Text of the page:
By Catherine Wagley
By Channing Sargent
By L.A. Weekly critics
By Amanda Lewis
By Catherine Wagley
By Carol Cheh
By Keegan Hamilton
By Bill Raden
Back in the early ’80s, my dad returned from a trip to L.A. with a few artifacts he thought might interest me. His batting average in this regard was never great, but this time he had scored several strange cultural magazines, including a couple of recent issues of something called Wet: The Magazine of Gourmet Bathing. Later I learned that this was the brainchild of the idiosyncratic architectural scholar (and co-founder of the early-’70s Los Angeles Fine Arts Squad trompe l’oeil muralist collective) Leonard Koren, but at the time, its peculiar mixture of chatty avant-garde cultural reportage alongside deadpan examinations of bathhouses, waterbeds and seltzer water (all wrapped in an impressive and influential post-punk graphic design) was pretty baffling.
Most unnerving was an account in the March-April 1981 issue, describing a performance-art piece by one John Duncan, who had bribed a Tijuana mortician to let him have sex with a female corpse, recording the act on audiotape. Afterward, he had gotten a vasectomy “so that the last potent seed I had,” he recounted, “was spent in a cadaver.” Blind Date immediately became a personal touchstone in sorting out what was possible in the name of Art.
Ten years later, when I wound up at UCLA grad school, I asked around about Duncan and his work and was shocked at the mostly blank stares with occasional frosty silences that constituted the response. Blind Date had proved to be one of the most violently polarizing works in L.A. art history, eventually sending Duncan into a self-imposed exile to Japan, Amsterdam and, finally, Italy, where he resides to this day. His critics had seemingly succeeded in erasing him from the equation, while elevating Chris Burden’s also-difficult oeuvre to canonical status.
Professor Paul McCarthy knew Duncan well, and he told me about Close Radio — his and Duncan’s collaboration curating a series of experimental artists’ radio programs on KPFK in the ’70s, the master tapes of which he had miraculously saved from bulk erasure and was then having laboriously transferred to DAT tape, while simultaneously trying to find them an institutional home. In the meantime, Duncan had developed a reputation in noise-music circles for his high-volume sonic baths of shortwave radio static, with which he occasionally returned to L.A.
Such was the case on a Saturday night a couple of weeks ago, when Duncan’s chakra-rattling frequencies activated a darkened, sweltering warehouse space in what remains of downtown’s Skid Row. Produced by Jail Gallery and experimental musician Leticia Castaneda, Duncan’s performance was old-school room clearing, leaving only a few die-hards like Mike Kelley, whose succinct “Fuckin A!” rose above the scattered but enthusiastic applause. Kelley had played keyboards and percussion in the opening act, Extended Organ — a sort of L.A. audio-art supergroup featuring L.A. Free Music Society alums Tom Recchion, Joe Potts, and Fredrik Nilsen (channeled in this case by Joseph Hammer) — who created a bed of sound for Paul McCarthy’s vocalizations, hollered into some large cardboard tubing that McCarthy would also intermittently assault with a circular saw.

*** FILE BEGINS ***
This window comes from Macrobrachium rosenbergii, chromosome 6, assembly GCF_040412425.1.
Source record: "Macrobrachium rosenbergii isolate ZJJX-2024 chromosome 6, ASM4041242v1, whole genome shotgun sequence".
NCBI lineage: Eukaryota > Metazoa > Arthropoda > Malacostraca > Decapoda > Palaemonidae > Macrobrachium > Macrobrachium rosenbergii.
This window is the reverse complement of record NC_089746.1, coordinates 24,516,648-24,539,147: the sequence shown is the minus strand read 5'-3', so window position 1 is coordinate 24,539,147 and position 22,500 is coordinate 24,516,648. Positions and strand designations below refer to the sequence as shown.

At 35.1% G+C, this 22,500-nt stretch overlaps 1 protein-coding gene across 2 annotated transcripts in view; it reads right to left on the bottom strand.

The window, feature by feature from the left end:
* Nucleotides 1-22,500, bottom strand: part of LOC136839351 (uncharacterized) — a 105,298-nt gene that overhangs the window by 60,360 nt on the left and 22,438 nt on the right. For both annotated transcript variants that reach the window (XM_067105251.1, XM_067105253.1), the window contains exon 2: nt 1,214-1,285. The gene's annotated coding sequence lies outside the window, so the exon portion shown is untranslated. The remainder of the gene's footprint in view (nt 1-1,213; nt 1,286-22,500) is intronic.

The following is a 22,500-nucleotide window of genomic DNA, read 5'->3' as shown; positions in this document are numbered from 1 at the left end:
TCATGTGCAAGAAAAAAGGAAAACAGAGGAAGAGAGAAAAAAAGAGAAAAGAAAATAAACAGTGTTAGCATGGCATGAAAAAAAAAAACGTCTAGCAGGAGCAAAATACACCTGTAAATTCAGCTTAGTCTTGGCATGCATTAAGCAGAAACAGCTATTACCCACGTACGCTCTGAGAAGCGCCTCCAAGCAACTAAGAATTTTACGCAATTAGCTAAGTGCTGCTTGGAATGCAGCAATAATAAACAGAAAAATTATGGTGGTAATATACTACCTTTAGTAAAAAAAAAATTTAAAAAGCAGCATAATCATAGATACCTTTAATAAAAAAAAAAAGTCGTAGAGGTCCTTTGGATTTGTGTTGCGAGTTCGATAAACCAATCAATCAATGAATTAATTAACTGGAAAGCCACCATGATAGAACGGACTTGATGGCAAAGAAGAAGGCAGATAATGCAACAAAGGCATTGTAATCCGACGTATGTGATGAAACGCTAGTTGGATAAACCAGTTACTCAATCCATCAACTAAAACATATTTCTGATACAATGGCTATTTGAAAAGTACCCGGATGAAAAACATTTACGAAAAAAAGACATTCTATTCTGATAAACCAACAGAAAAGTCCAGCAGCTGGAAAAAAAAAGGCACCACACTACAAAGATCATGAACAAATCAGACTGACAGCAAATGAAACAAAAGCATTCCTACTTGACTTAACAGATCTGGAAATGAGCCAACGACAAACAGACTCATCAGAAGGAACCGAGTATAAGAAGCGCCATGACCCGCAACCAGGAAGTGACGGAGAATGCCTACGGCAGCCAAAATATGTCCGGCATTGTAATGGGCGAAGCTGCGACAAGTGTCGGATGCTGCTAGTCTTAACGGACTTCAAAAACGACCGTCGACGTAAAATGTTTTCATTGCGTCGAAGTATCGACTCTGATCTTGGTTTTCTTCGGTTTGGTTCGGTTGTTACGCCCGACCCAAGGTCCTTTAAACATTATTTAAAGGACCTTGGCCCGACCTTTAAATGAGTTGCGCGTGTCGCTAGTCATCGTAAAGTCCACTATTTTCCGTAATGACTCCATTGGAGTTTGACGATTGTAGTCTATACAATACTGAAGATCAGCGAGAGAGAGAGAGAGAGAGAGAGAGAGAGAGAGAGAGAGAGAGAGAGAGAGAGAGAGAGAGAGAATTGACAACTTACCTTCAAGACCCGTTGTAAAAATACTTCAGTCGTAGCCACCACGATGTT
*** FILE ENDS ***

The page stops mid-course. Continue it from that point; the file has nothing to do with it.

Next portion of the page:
Compelling as it was, the performance night was actually just a collateral benefit to the main reason for Duncan’s visit: the long-delayed public unveiling of the Close Radio archive, as a last-minute addition to the Getty Research Institute’s “Evidence of Movement.” A concise survey of the variety of means by which performance artists have documented their work, “Evidence” includes such landmark artifacts as the fake newspaper Dimanche in which Yves Klein first unveiled his signature Leap Into the Void; instructions and scores for performances by Carolee Schneemann, Robert Rauschenberg and Yvonne Rainer; artist’s books by John Baldessari and Alison Knowles; and bloodstained gauze from Hermann Nitsch’s gory Dionysian O.M. Theater (I had the pleasure of explaining that one to a Midwestern family — “I think I’ll stick to my Michelangelos,” said the nice lady); plus an assortment of videos, films, photographs, sculptural editions, catalogs, magazines, etc.
“Evidence” is a good little show — a précis of the underlying dilemma of more blockbustery performance exhibits like MOCA’s “Out of Actions” or Ralph Rugoff’s “Scene of the Crime” — but its modest didactic charms are completely overwhelmed by the staggering wealth of material in the Close archive. The gallery installation includes the layout of an unpublished Close Radio book, and copies of the couple of cassettes they issued, but the real treasure is floating in the ether: 111 sound recordings, accessible by telephone, cell phone or streaming audio online (a good portion of the files are also available for free immediate download, and 17 are being syndicated as podcasts over the course of the show).
These range from five minutes of Italian text artist Maurizio Nannucci reading names of colors to 74 minutes of hypnotic accordion-drone improv by Pauline Oliveros, with most clocking in at just under 15 minutes — the length of a typical Close Radio broadcast. In fact, the length is about all that you can describe as “typical” about a Close Radio broadcast, as the curators pretty much allowed their guests a free range of sonic possibilities, even occasionally surrendering control entirely with phone-in segments from the public (or a gaggle of hustlers at a pay phone outside the Gold Cup).